# Chapter 13 Effect size calculators

Although the `meta`

package can calculate all **individual effect sizes for every study** if we use the `metabin`

or `metacont`

function, a frequent scenario is that **some papers do not report the effect size data in the right format**. Especially older articles may often only report results of \(t\)**-tests**, **ANOVAs**, or \(\chi^2\)**-tests**. If enough data is reported, we can also use **such outcome formats to calculate effect sizes**. This way, we can calculate the **effect size (e.g., Hedges’ g)** and the **Standard Error (SE)**, which we can then use in a meta-analysis with **pre-calculated effect sizes** using the `metagen`

function (see Chapter 4.1.1).

**Hedges’ g**

When dealing with **continuous outcome data**, it is conventional to calculate the **Standardized Mean Difference** (SMD) as an outcome for each study, and as your **summary measure** (Borenstein et al. 2011).

A common format to to calculate the SMD in single trials is **Cohen’s d** (Cohen 1988). Yet, this summary measure has been **shown to have a slight bias in small studies, for which it overestimates the effect** (Hedges 1981).

**Hedges g ** is a similar summary measure, but it

**controls for this bias**. It uses a slightly different formula to calculate the pooled variance \(s_{pooled}\), \(s*_{pooled}\). The transformation from

*d*to

*g*is often performed using the formula by Hedges and Olkin (Hedges and Olkin 1985).

\[g \simeq d\times(1-\frac{3}{4(n_1+n_2)-9}) \]

Hedges’ g is **commonly used in meta-analysis**, and it’s the standard output format in **RevMan**. Therefore, we highly recommend that you also use this measure in you meta-analysis.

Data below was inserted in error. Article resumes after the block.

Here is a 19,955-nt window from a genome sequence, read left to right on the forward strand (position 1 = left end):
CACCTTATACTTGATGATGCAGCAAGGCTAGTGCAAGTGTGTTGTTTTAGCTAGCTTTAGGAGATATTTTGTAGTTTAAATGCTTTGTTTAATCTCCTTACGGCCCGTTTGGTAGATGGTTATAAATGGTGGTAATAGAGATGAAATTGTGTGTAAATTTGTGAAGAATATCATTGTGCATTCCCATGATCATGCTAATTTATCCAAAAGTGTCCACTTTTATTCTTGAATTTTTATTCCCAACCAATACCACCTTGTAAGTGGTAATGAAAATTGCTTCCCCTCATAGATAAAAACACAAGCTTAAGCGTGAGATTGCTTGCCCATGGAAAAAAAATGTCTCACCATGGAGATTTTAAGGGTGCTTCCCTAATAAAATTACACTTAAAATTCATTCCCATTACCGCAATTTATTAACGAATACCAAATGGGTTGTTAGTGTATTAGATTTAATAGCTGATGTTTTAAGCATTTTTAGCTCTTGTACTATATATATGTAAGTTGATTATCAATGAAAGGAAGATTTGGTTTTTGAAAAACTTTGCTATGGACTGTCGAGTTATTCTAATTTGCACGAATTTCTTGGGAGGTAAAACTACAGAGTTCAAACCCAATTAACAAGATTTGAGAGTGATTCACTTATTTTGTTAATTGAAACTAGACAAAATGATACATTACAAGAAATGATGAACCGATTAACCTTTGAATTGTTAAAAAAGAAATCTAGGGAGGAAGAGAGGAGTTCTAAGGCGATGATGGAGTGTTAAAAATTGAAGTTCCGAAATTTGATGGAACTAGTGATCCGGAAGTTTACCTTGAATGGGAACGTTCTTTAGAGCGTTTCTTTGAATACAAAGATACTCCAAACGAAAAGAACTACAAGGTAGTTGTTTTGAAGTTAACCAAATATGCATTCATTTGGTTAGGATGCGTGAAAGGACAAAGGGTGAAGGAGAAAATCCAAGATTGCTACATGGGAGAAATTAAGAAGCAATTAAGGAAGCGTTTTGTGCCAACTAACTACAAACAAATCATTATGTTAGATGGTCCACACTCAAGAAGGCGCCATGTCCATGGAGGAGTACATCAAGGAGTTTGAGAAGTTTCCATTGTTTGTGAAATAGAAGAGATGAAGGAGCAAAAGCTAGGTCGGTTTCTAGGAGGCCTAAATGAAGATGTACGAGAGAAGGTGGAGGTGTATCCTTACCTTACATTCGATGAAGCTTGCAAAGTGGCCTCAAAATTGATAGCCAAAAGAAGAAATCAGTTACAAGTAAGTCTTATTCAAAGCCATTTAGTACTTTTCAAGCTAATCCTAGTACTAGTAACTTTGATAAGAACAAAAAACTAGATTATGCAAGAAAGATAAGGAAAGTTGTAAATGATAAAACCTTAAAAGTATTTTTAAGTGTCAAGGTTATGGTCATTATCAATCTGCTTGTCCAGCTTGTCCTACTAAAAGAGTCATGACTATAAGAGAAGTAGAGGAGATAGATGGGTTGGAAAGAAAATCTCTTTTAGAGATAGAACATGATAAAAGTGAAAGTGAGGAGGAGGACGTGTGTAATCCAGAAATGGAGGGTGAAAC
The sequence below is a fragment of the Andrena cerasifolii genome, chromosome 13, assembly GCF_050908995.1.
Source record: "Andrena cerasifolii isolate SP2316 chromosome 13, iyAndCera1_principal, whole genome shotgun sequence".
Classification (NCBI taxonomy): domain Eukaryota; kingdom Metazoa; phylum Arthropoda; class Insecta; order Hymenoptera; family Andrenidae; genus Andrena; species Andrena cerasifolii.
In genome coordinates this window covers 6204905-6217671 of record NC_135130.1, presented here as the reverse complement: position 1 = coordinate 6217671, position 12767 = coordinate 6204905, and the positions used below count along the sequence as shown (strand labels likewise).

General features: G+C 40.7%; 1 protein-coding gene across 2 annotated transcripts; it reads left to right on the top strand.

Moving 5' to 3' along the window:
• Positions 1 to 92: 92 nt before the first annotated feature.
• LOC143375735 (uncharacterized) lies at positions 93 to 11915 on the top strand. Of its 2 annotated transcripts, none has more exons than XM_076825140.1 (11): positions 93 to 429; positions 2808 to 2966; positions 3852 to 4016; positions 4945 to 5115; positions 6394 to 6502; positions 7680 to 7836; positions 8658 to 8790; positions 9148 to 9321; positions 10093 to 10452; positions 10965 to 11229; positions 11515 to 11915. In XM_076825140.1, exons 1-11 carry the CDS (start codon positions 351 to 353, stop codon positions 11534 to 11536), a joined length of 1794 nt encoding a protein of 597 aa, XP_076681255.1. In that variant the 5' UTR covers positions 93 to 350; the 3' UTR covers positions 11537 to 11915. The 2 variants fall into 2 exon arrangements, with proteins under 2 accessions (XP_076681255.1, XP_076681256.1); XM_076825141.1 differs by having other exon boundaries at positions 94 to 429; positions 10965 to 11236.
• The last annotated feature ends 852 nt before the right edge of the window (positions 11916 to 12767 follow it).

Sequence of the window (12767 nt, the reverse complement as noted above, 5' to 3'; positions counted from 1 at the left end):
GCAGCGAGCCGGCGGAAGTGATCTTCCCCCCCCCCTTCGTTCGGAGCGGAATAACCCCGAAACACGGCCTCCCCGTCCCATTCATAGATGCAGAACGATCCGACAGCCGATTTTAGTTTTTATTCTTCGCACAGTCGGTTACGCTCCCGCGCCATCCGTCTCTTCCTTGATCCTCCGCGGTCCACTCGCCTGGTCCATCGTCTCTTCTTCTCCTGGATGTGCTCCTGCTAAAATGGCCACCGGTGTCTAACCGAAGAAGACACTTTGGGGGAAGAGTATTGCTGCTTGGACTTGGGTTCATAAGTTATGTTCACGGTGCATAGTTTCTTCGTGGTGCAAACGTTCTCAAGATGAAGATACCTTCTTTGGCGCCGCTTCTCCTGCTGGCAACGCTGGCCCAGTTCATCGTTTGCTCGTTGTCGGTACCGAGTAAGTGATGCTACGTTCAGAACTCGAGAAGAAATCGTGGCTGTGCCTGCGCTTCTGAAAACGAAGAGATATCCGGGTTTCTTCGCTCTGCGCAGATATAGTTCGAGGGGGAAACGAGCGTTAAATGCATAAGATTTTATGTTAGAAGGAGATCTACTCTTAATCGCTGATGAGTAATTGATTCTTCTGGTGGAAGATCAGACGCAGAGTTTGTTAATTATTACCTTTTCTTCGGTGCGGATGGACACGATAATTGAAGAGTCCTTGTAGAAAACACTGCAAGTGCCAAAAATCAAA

In `meta`

‘s `metabin`

and `metacont`

function, Hedges’ g is automatically calculated for each study if we set `sm=“SMD”`

. If you use the `metgen`

function, however, you should calculate Hedges’ g for each study yourself first.

To calculate the effect sizes, we will use Daniel Lüdecke’s extremely helpful `esc`

package (Lüdecke 2018). So, please **install this package first** using the `install.packages("esc")`

command, and then load it in you library.

`library(esc)`

**Here’s an overview of all calculators covered in this guide**

- Calculating Hedges’
*g*from the Mean and SD - Calculating Hedges’
*g*from a regression coefficient - Calculating an Odd’s Ratio from
*Chi-square* - Calculating Hedges’
*g*from a one-way ANOVA - Calculating Hedges’
*g*from the Mean and SE - Calculating Hedges’
*g*from a correlation - Calculating Hedges’
*g*from an independent t-test - Calculating Hedges’
*g*from Cohen’s*d* - Calculating effect sizes for studies with multiple comparisons

### References

Borenstein, Michael, Larry V Hedges, Julian PT Higgins, and Hannah R Rothstein. 2011. *Introduction to Meta-Analysis*. John Wiley & Sons.

Cohen, Jacob. 1988. “Statistical Power Analysis for the Behavioral Sciences. 1988, Hillsdale, Nj: L.” *Lawrence Earlbaum Associates* 2.

Hedges, Larry V. 1981. “Distribution Theory for Glass’s Estimator of Effect Size and Related Estimators.” *Journal of Educational Statistics* 6 (2). Sage Publications Sage CA: Thousand Oaks, CA: 107–28.

Hedges, L, and Ingram Olkin. 1985. “Statistical Models for Meta-Analysis.” New York: Academic Press.

Lüdecke, Daniel. 2018. *Effect Size Computation for Meta Analysis*. https://CRAN.R-project.org/package=esc.